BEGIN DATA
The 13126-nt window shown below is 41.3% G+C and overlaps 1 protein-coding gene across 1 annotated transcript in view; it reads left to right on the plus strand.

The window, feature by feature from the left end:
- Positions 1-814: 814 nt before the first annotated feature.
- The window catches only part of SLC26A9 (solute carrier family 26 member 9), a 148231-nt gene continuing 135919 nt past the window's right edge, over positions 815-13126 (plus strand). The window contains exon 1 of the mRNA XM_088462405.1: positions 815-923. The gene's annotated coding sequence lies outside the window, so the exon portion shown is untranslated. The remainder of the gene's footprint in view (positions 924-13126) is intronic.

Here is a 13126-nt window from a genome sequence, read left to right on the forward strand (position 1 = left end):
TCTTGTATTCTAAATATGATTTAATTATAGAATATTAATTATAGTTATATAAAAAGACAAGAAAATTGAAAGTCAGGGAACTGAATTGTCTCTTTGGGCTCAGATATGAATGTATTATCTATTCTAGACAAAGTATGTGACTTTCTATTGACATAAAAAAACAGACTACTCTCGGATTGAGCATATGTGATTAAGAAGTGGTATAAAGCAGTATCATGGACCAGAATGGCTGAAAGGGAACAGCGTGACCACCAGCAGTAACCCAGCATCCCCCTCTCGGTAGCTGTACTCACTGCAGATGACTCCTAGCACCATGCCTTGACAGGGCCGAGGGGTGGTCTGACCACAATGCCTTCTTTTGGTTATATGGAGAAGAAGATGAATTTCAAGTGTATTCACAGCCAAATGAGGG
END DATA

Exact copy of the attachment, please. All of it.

The 13126-nt window shown below is 41.3% G+C and overlaps 1 protein-coding gene across 1 annotated transcript in view; it reads left to right on the plus strand.

The window, feature by feature from the left end:
- Positions 1-814: 814 nt before the first annotated feature.
- The window catches only part of SLC26A9 (solute carrier family 26 member 9), a 148231-nt gene continuing 135919 nt past the window's right edge, over positions 815-13126 (plus strand). The window contains exon 1 of the mRNA XM_088462405.1: positions 815-923. The gene's annotated coding sequence lies outside the window, so the exon portion shown is untranslated. The remainder of the gene's footprint in view (positions 924-13126) is intronic.

Here is a 13126-nt window from a genome sequence, read left to right on the forward strand (position 1 = left end):
TCTTGTATTCTAAATATGATTTAATTATAGAATATTAATTATAGTTATATAAAAAGACAAGAAAATTGAAAGTCAGGGAACTGAATTGTCTCTTTGGGCTCAGATATGAATGTATTATCTATTCTAGACAAAGTATGTGACTTTCTATTGACATAAAAAAACAGACTACTCTCGGATTGAGCATATGTGATTAAGAAGTGGTATAAAGCAGTATCATGGACCAGAATGGCTGAAAGGGAACAGCGTGACCACCAGCAGTAACCCAGCATCCCCCTCTCGGTAGCTGTACTCACTGCAGATGACTCCTAGCACCATGCCTTGACAGGGCCGAGGGGTGGTCTGACCACAATGCCTTCTTTTGGTTATATGGAGAAGAAGATGAATTTCAAGTGTATTCACAGCCAAATGAGGG